One of the most important themes in Erdrich’s story is that of female power. The situation at Kozka’s Meats is somewhat like a battle between the sexes, in which Fleur, Pauline, and Fritzie have their own methods of dealing with a brutish, dangerous group of men. Daring and fearless Fleur is the most overt wielder of female power, as Pauline emphasizes throughout the story. Fleur seems to draw this power from ancient Chippewa spirits, medicines, and charms, as well as her sexuality. This may be a reason why the men rape her, to maintain what they perceive as their rightful control over her, because they are sexist and masochistic. In the end, they realize they cannot understand or control her.
The fact that Pauline locks the three men in the meat locker indicates that she too has power, the ability to remain out of sight and then take revenge at the right moment. Unlike Fleur, Pauline is meek and insecure, unable to stand up for herself or for Fleur at the crucial time. Nevertheless, Fleur and Pauline connect, both in Argus and after Fleur leaves Argus. They have two different kinds of female power, one direct and confrontational, the other indirect and secretive. Fritzie, able to control her husband and censor him effectively, illustrates a third kind of female power, which is that of a wife over her husband.
Except for Pete, who is under Fritzie’s strict control to the point where he can talk about nothing but agriculture, the male workers attempt to make a show of their own power. They disdain women, then find themselves outwitted by Fleur and rape her to prove their dominance over her. Erdrich strongly suggests, however, that women have the real power at the same time that they can be abused by men (raped like Fleur, forced to keep out of sight within the walls like Pauline, or overworked like Fritzie). In fact, despite the fact that they are butchers, the men are continually compared to the meat and livestock, while the women are the ones sharpening knives, carrying packets, and boiling heads. The long passage describing Lily’s fight with the sow makes it clear that he is like a pig himself, and the final image of the men frozen in the meat locker suggests that these men have been reduced to the level of carcasses.
Erdrich frequently refers to Fleur’s sexuality and her good looks, beginning with her description of Fleur’s drowning. Fleur’s interactions with the waterman/spirit can be understood, in part, as a metaphor for her sexual development; Misshepeshu is a “love-hungry,” sexual creature connected to Fleur’s own sexual powers. Fleur is characterized as androgynous and fishlike: “her hands large, chapped, muscular, Fleur’s shoulders were broad as beams, her hips fishlike, slippery, narrow.” Fleur’s daring personality, which fascinates and infuriates the men at the butcher shop, exudes from her sexuality, particularly during the night when she is raped. She wears a tight, transparent dress and gives the men a “wolfish” grin when she wins the card game; in response the men try to convince themselves of their power over her by violating her sexually. Fleur returns to Lake Turcot where she has a child and is visited only by Pauline (although, apparently, some say she has relations with white men or Chippewa spirits). Though she has a child, she is not married, and she lives independently, apart from male control. The men who attempt to take possession of her, either by saving her or raping her, die.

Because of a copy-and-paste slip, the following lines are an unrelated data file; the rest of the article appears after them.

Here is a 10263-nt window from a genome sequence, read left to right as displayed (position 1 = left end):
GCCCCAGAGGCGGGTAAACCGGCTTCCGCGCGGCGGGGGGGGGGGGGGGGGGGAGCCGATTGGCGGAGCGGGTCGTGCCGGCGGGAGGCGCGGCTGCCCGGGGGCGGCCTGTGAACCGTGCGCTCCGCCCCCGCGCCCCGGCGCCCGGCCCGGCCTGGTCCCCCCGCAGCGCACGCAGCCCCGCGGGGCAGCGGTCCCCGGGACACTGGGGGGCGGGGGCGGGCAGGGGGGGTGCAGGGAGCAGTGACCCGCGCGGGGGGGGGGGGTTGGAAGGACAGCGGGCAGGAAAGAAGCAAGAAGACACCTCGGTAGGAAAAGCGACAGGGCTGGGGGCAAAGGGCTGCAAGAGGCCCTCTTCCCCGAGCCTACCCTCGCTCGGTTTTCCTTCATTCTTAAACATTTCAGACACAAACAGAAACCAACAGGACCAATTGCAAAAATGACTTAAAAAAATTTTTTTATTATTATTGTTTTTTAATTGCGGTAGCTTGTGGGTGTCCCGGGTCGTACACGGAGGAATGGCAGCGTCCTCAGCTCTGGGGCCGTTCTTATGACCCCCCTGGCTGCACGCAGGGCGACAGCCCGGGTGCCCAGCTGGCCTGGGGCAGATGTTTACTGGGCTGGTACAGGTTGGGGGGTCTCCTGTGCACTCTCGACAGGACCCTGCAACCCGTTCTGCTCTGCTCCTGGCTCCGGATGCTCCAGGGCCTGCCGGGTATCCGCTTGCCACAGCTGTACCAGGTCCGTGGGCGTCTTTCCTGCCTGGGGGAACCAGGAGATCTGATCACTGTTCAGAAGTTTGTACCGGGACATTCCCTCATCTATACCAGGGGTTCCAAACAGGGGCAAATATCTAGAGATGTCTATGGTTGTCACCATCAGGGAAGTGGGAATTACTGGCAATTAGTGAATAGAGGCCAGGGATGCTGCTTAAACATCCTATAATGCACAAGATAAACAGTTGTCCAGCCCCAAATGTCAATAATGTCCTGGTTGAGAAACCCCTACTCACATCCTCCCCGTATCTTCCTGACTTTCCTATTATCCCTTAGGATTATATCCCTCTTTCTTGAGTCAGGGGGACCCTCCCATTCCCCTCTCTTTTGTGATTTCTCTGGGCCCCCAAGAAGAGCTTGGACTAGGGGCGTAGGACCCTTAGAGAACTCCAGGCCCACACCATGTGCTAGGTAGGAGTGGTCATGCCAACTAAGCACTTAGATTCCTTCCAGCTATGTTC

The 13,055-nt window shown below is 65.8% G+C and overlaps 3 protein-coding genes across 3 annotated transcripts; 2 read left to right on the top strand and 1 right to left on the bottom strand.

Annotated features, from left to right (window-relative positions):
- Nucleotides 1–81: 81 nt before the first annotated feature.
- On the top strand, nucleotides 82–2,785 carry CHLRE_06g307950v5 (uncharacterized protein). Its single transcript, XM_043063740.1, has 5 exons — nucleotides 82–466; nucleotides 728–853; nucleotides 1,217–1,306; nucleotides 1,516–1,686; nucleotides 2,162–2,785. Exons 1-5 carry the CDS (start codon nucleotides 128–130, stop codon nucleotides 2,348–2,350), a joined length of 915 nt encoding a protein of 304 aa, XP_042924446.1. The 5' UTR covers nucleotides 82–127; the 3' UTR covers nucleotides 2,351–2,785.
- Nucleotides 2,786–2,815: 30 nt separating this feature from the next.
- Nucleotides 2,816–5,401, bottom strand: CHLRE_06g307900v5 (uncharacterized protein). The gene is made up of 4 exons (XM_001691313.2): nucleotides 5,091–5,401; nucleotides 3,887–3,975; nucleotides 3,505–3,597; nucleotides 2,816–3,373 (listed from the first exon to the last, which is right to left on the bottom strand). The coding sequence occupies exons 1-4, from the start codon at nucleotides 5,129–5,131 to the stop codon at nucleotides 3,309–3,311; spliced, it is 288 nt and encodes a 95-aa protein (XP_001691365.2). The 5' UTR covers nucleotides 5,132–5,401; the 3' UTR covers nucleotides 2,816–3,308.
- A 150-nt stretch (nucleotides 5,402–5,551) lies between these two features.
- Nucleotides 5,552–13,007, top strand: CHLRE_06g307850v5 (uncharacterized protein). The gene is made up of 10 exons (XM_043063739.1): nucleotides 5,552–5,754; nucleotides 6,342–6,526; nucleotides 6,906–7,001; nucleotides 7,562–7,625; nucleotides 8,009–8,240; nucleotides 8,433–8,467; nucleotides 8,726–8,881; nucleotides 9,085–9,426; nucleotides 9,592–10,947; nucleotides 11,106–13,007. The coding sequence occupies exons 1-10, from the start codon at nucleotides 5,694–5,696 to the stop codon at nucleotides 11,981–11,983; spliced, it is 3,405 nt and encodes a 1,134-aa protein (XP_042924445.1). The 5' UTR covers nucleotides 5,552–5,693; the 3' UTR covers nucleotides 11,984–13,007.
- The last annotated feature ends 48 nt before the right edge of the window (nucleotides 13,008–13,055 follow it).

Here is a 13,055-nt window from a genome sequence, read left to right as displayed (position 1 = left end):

Racism and Sexism
The men at Kozka’s Meats resent Fleur because she is capable, strong, beats them at cards (thus spoiling their chief source of pleasure), and because she is a Native American. Tor calls her a “squaw,” or a Native American woman, as an insult, and the men believe that they should be superior to her intellectually and physically simply because of their male gender. Erdrich’s story dramatizes white racism and male sexist beliefs, especially as these apply to Great Plains Native Americans. “Fleur” enacts the racism and sexism common in the 1920s that resulted in severe abuse and injustice.
Ira Mark Milne – Short Stories for Students – Presenting Analysis, Context & Criticism on Commonly Studied Short Stories, vol. 22, Louise Erdrich, Published by Gale Group, 2010